SAFE BEACHES--When author Iris Rainer Dart attended a book party for her novel "Beaches" in Beverly Hills last week, she played it safe. Dart, the wife of Stephen Dart, is pregnant and due any day, so she had her ob/gyn Dr. Fred Pasternak on hand just in case. Also at the party was Bette Midler. (She'll play one of the central roles in the film to be made by Disney that chronicles a 30-year friendship between two women.)
OK--Until they got very close to the electronic traffic sign, northbound drivers on the Hollywood Freeway at dusk Wednesday read this message: "THIS IS A TES . . . "
BRIDAL NOTES--Friends say that attorney Frank Rothman and U.S. District Judge Mariana Pfaelzer will tie the knot shortly. . . . Dyan Cannon, just back from her European honeymoon with Stan Fimberg, will host the opening of a show by artist Artis Lane at the Hill Youngblood Gallery onThursday. The show's theme is women--and it includes some interesting renderings of the lady of the harbor, the Statue of Liberty. Lane is a hot artist in L.A.'s entertainment community, and has done portraits of Cannon, her daughter Jennifer Grant, her ex-husband Cary Grant, Frank Sinatra and a bust of Irene Dunne for St. John's Hospital.
PAPA PERIOD--If he was out, Ernest Hemingway is certainly back in. The finally published, heavily edited book by Hemingway, "The Dangerous Summer," is out this week. And two Hemingway-connected film crews will shoot at the running of the bulls at Pamploma in early July. One will be shooting for the Hemingway miniseries to be shown next year, starring Treat Williams. And one is for the latest in the PBS documentary series put together by Robert Squier, whose "Melville" was shown last month. Upcoming in the series that began with "Faulkner" is the documentary on F. Scott Fitzgerald. And Squier said lots of his political cronies--he is a political-media maven--want to take a leave and sign on for that one.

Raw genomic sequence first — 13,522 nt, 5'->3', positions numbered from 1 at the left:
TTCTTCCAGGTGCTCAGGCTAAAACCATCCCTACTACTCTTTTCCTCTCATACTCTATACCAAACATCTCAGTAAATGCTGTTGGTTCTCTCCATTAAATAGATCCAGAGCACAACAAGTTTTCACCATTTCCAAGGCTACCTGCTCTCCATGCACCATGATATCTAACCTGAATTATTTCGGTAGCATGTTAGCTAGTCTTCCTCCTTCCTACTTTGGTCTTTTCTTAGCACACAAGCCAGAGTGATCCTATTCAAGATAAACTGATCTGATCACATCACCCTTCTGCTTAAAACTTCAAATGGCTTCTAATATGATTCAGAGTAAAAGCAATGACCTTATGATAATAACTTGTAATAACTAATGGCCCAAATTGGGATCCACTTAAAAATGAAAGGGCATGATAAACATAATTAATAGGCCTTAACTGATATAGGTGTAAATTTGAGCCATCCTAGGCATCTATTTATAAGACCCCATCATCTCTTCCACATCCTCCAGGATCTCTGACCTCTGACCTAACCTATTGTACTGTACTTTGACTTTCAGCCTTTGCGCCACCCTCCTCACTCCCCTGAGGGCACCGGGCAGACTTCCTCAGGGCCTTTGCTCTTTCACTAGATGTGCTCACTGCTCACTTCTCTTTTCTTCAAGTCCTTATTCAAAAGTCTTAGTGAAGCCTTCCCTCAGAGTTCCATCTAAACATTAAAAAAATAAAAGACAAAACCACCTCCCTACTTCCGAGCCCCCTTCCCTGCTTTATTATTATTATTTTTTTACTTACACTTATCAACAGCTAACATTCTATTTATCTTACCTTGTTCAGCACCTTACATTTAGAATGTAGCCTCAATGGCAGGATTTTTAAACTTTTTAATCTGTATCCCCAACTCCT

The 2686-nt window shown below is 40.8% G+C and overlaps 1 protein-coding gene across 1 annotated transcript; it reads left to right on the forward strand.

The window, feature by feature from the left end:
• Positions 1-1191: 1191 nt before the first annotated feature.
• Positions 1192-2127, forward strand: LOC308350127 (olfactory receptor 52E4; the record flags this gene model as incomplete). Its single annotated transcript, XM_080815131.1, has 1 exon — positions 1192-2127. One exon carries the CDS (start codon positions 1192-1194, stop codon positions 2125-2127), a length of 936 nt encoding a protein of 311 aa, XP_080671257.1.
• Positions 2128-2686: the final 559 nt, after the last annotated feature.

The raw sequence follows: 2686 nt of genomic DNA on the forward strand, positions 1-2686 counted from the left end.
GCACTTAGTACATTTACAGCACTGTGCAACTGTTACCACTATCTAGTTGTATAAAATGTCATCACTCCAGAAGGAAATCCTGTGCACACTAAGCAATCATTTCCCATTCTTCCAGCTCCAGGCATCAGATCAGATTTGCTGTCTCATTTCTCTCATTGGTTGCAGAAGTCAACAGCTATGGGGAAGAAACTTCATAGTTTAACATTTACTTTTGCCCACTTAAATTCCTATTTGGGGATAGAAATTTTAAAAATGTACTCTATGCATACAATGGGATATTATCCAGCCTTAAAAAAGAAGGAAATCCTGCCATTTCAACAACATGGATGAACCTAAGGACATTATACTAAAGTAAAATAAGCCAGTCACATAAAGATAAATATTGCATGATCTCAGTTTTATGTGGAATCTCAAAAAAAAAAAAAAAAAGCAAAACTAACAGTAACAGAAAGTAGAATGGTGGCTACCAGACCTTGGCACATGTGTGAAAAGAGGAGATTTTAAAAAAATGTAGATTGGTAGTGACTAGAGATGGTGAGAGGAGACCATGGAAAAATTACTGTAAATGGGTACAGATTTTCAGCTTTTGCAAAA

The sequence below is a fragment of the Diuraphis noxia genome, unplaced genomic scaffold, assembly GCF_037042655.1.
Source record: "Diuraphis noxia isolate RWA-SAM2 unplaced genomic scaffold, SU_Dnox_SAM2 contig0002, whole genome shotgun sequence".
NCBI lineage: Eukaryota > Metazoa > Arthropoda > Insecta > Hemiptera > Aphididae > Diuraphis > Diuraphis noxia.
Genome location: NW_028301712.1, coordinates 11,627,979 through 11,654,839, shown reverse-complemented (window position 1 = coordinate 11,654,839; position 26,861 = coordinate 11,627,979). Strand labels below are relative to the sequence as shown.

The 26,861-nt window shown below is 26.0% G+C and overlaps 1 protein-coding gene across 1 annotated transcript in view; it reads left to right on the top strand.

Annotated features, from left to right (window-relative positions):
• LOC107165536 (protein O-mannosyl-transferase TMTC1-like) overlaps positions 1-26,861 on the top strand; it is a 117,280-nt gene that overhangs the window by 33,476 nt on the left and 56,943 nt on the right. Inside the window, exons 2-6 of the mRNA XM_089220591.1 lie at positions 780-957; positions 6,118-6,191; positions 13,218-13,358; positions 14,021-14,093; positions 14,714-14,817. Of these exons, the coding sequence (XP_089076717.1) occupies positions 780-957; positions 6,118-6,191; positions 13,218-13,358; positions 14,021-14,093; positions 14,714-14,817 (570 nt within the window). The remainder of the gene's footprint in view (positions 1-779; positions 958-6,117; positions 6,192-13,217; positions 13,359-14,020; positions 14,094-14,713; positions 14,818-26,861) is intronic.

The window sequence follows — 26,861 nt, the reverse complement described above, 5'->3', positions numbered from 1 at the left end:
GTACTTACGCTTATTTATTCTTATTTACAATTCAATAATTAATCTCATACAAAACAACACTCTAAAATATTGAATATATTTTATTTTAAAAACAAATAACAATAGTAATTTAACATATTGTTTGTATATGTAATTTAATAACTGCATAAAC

LAKERMANIA--When The American Diabetes Assn. got approached by a sports marketing company with an offer to help them raise money by selling "Celtic Busters" T-shirts, nobody knew how the idea would take off. So far, 10,000 of the shirts have been sold--with $6 of the $10 cost going to the ADA. And a new shirt will be out soon, Celtic Busters for sure, but with the added line that the Lakers are the 1985 World Champs.
UPCOMING--The Fourth Annual Ronald Reagan Dinner will be held by the Citizens for the Republic, the national political action committee founded by President Reagan, at the Century Plaza next Friday night. The PAC is "dedicated to the election of pro-Reagan Republicans" to Congress. The $250-a-head audience will hear Donald T. Regan, chief of staff to the President. . . . Chief Justice Rose Elizabeth Bird will speak Saturday at the annual "Let's Get Together" lunch of the Women's Political Committee at 385 North.